The District of Columbia positioned itself as a national leader on criminal justice reform Wednesday, enacting what Mayor Muriel Bowser called “the most comprehensive, innovative” police body camera program in America.

Bowser, a Democrat, signed the law saying D.C.’s system will also be “one of the most transparent,” allowing broad public access to footage while protecting privacy of civilians.

“We know that body-worn cameras make our communities safer and stronger,” the mayor said. “They increase accountability among all parties involved in public safety interactions.”

After spending the past year piloting cameras with 400 police officers, D.C. will have all 2,800 of its patrolling cops wearing one by next summer. A shipment of 700 will arrive in February. The rest will come by June.

The District is one of many U.S. cities hoping cameras can strengthen trust between law enforcement and communities, particularly those of color. The body-worn devices emerged as a popular policy response to recent high-profile police violence against unarmed black men and women — episodes that sparked national outrage and fueled activism such as the Black Lives Matter movement. At the same time, many police forces have welcomed the new technology, saying it can help them do their jobs better.

Kenyan McDuffie, chairman on the D.C. Council’s judiciary committee, hailed this tool of “21st century policing” as a victory for the nation’s capital, but said in a statement he was “deeply concerned” about one part of the legislation: “the amendment that was passed on final reading of the bill which allows an officer to review footage before they write their initial reports. I am concerned that officers may only describe what is in the video, rather than provide their complete and unfiltered memory of events.”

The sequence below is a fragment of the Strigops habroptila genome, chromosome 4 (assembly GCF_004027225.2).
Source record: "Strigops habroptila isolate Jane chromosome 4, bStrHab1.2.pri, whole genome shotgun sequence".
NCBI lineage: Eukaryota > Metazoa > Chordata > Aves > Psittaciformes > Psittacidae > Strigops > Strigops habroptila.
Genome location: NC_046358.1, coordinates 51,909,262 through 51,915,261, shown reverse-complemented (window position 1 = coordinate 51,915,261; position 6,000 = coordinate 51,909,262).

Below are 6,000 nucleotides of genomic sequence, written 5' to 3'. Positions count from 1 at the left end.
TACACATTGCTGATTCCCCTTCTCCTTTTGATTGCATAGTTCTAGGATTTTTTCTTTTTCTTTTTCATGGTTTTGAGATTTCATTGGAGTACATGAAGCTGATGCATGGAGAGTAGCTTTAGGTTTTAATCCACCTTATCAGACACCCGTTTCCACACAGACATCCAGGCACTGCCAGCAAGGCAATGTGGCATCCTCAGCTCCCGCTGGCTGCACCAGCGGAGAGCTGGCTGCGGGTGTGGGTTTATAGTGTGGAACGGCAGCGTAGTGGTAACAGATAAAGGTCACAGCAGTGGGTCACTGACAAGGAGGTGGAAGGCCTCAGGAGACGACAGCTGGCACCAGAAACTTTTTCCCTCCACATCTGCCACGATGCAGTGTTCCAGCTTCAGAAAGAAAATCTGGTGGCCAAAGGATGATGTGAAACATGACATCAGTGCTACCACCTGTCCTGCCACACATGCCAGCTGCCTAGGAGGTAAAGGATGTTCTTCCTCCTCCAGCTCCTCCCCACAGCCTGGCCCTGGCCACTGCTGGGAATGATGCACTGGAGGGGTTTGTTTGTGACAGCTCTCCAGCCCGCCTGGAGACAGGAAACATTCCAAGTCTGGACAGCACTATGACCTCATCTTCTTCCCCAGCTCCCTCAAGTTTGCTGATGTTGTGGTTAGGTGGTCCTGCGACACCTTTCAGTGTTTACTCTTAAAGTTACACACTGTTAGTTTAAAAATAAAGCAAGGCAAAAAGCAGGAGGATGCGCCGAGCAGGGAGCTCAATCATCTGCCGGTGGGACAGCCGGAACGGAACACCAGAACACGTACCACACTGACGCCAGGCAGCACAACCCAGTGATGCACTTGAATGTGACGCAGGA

Still, he told InsideSources cameras are a good tool in moving toward “smart on crime” policies. “We’re getting away from the ‘tough on crime’ laws that focused on over policing in communities of color and essentially ended up with over incarceration of huge amounts of people,” the chairman said.

McDuffie and his Council colleagues had already modified the mayor’s initial camera plan earlier this year. At the outset, she wanted all footage kept private. The final law prevents the public from seeing only what’s shot inside residences or related to domestic violence, sexual assault and stalking. Bowser can choose to release this sensitive footage on a case-by-case basis in “matters of great public interest.” She said those would include police shootings, custody deaths or incidents involving serious bodily injury.

Other cities implementing cameras include Chicago and Los Angeles, but District officials said policies in those places don’t compare to what D.C. is doing.

“When you look at other programs around the country, the very few that are this extensive in public access are in pilot phases,” said Deputy Mayor for Public Safety Kevin Donahue. “Having something across the entire department of a large city and having it be comprehensive is a combination that puts us at the leading edge.”

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